Orthodox Calendar

Dec. 29, 2023
Friday of the 30th week after Pentecost

No Fast


  • Holy Innocents Slain by Herod
  • Our Venerable Father Marcellus, Abbot of the Monastery of the Unsleeping Ones (485)

Scripture Readings (KJV)

Hebrews 11.8, 11-16 (Epistle)

8By faith Abraham, when he was called to go out into a place which he should after receive for an inheritance, obeyed; and he went out, not knowing whither he went. 11Through faith also Sara herself received strength to conceive seed, and was delivered of a child when she was past age, because she judged him faithful who had promised. 12Therefore sprang there even of one, and him as good as dead, so many as the stars of the sky in multitude, and as the sand which is by the sea shore innumerable. 13These all died in faith, not having received the promises, but having seen them afar off, and were persuaded of them, and embraced them, and confessed that they were strangers and pilgrims on the earth. 14For they that say such things declare plainly that they seek a country. 15And truly, if they had been mindful of that country from whence they came out, they might have had opportunity to have returned. 16But now they desire a better country, that is, an heavenly: wherefore God is not ashamed to be called their God: for he hath prepared for them a city.

Mark 12.1-12 (Gospel)

1And he began to speak unto them by parables. A certain man planted a vineyard, and set an hedge about it, and digged a place for the winefat, and built a tower, and let it out to husbandmen, and went into a far country. 2And at the season he sent to the husbandmen a servant, that he might receive from the husbandmen of the fruit of the vineyard. 3And they caught him, and beat him, and sent him away empty. 4And again he sent unto them another servant; and at him they cast stones, and wounded him in the head, and sent him away shamefully handled. 5And again he sent another; and him they killed, and many others; beating some, and killing some. 6Having yet therefore one son, his wellbeloved, he sent him also last unto them, saying, They will reverence my son. 7But those husbandmen said among themselves, This is the heir; come, let us kill him, and the inheritance shall be ours. 8And they took him, and killed him, and cast him out of the vineyard. 9What shall therefore the lord of the vineyard do? he will come and destroy the husbandmen, and will give the vineyard unto others. 10And have ye not read this scripture; The stone which the builders rejected is become the head of the corner: 11This was the Lord’s doing, and it is marvellous in our eyes? 12And they sought to lay hold on him, but feared the people: for they knew that he had spoken the parable against them: and they left him, and went their way.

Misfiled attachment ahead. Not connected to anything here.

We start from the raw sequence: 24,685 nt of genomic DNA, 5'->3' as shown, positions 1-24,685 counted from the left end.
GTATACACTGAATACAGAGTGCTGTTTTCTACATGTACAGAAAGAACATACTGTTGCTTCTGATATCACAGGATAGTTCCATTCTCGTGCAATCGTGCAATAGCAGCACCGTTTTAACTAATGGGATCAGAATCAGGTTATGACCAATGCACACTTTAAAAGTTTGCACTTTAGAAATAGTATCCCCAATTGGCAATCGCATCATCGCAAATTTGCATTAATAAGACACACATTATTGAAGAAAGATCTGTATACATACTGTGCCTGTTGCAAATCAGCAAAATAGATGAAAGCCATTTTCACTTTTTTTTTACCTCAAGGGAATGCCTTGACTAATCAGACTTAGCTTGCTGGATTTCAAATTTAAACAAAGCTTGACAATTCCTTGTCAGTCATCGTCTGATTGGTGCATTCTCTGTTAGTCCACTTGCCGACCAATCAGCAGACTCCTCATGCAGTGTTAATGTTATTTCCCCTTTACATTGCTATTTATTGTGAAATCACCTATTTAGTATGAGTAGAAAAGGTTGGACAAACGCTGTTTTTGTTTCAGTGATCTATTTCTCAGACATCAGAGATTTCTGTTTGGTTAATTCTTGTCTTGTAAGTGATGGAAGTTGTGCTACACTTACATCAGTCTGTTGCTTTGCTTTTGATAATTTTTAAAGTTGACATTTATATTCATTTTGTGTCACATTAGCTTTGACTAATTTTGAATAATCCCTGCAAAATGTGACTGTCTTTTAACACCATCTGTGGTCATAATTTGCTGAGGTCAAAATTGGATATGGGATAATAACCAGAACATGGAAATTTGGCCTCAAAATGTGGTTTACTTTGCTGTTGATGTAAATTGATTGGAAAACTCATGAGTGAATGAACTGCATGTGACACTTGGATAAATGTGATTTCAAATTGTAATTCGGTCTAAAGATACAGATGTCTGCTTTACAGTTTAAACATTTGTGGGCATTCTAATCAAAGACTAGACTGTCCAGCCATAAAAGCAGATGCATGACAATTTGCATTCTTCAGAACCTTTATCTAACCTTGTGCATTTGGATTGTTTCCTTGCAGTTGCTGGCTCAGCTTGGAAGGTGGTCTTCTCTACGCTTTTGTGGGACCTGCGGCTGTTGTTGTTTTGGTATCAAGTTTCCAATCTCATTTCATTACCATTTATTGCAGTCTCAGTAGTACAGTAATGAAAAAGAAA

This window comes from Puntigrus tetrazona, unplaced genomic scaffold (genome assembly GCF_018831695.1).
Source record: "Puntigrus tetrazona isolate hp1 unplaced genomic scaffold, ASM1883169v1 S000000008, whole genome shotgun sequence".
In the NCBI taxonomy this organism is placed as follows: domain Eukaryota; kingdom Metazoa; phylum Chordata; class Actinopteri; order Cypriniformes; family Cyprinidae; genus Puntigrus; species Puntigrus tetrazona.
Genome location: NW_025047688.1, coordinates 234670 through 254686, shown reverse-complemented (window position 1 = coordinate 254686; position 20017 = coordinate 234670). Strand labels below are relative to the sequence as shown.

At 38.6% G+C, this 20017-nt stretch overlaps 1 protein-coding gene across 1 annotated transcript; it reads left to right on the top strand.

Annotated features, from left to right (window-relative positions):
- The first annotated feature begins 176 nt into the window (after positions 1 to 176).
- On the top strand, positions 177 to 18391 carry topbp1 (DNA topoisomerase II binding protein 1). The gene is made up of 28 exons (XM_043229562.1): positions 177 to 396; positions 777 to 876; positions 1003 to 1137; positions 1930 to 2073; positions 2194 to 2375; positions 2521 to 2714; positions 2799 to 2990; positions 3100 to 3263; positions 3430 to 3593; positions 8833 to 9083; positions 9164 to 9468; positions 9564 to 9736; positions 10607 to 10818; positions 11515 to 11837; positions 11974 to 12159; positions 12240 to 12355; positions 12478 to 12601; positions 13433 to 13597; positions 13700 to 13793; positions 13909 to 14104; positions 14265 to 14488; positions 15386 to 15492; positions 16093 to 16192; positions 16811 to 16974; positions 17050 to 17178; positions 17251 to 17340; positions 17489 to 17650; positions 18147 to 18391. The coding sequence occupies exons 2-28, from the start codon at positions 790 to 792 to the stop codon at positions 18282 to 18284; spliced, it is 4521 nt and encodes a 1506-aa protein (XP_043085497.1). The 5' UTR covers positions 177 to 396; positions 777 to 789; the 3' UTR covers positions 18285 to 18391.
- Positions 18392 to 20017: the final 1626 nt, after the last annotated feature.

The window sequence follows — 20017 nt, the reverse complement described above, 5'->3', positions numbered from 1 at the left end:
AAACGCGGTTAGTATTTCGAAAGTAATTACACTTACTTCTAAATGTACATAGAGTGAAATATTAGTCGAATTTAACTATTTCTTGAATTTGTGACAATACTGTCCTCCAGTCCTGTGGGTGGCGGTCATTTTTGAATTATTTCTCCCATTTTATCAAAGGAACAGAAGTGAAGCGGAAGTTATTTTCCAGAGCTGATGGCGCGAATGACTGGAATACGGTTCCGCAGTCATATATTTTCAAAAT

The Holy Infants Killed for Christ's Sake in Bethlehem

See Matthew ch. 2. Their number is sometimes put at fourteen thousand.

In our own day, the icon of “Rachel weeping for her children” (Matthew 2:18) has come to commemorate also the tens of millions of children who have died through abortion.

Our Venerable Father Marcellus, Abbot of the Monastery of the Unsleeping Ones (485)

He was born to a wealthy family in Syria at the beginning of the fifth century. Early in life he saw the futility of worldly things, gave away all of his wealth, and went to Ephesus, where he earned his living as a scribe. There he was schooled in the virtues by his fellow-worker Promotus, a slave who distributed most of his earnings to the poor; after the day’s work was done, Promotus would take Marcellus to pray all night in the churches and monasteries.

Marcellus heard of the Saint Alexander the Unsleeping (February 25), who had settled near Constantinople with about thirty disciples, who made it their discipline to send up prayer and praise to God at every hour of the day and night. The monastery aroused the resentment of some more worldly monasteries, and the brethren were forced to flee to Bithynia. It was there that Marcellus joined them and took the monastic habit.

After the death of St Alexander and his successor, Marcellus was elected Abbot of the monastery against his will. Under his direction the Monastery of the Unsleeping Ones became a beacon of sanctity, with monks flocking to it from every corner of the Empire. The practice of never-ceasing service to God spread throughout the Empire, in both the West and the East. The monks were divided into three companies according to the language they spoke: Greek, Latin, or Syriac; each company took its turn celebrating the services in its particular language, and thus every hour of the day was given over to God’s glory. The monastery not only grew but give birth to others: The famed Studion Monastery in Constantinople was founded by monks from Marcellus’ monastery.

Saint Marcellus took part in the Council of Chalcedon, defending Orthodoxy against the Monophysite heresy both at the Council and in the years that followed. His generosity and contempt for worldly wealth were known to all: anyone who came to the monastery in need received alms, but God always replenished the funds so that more could be given. When Marcellus inherited his family’s fortune upon his brother’s death, he kept none of it either for himself or even for his monastery, but distributed it to poorer communities and to the needy.

Saint Marcellus reposed in peace around 484, having lived the ascetical life for some sixty years.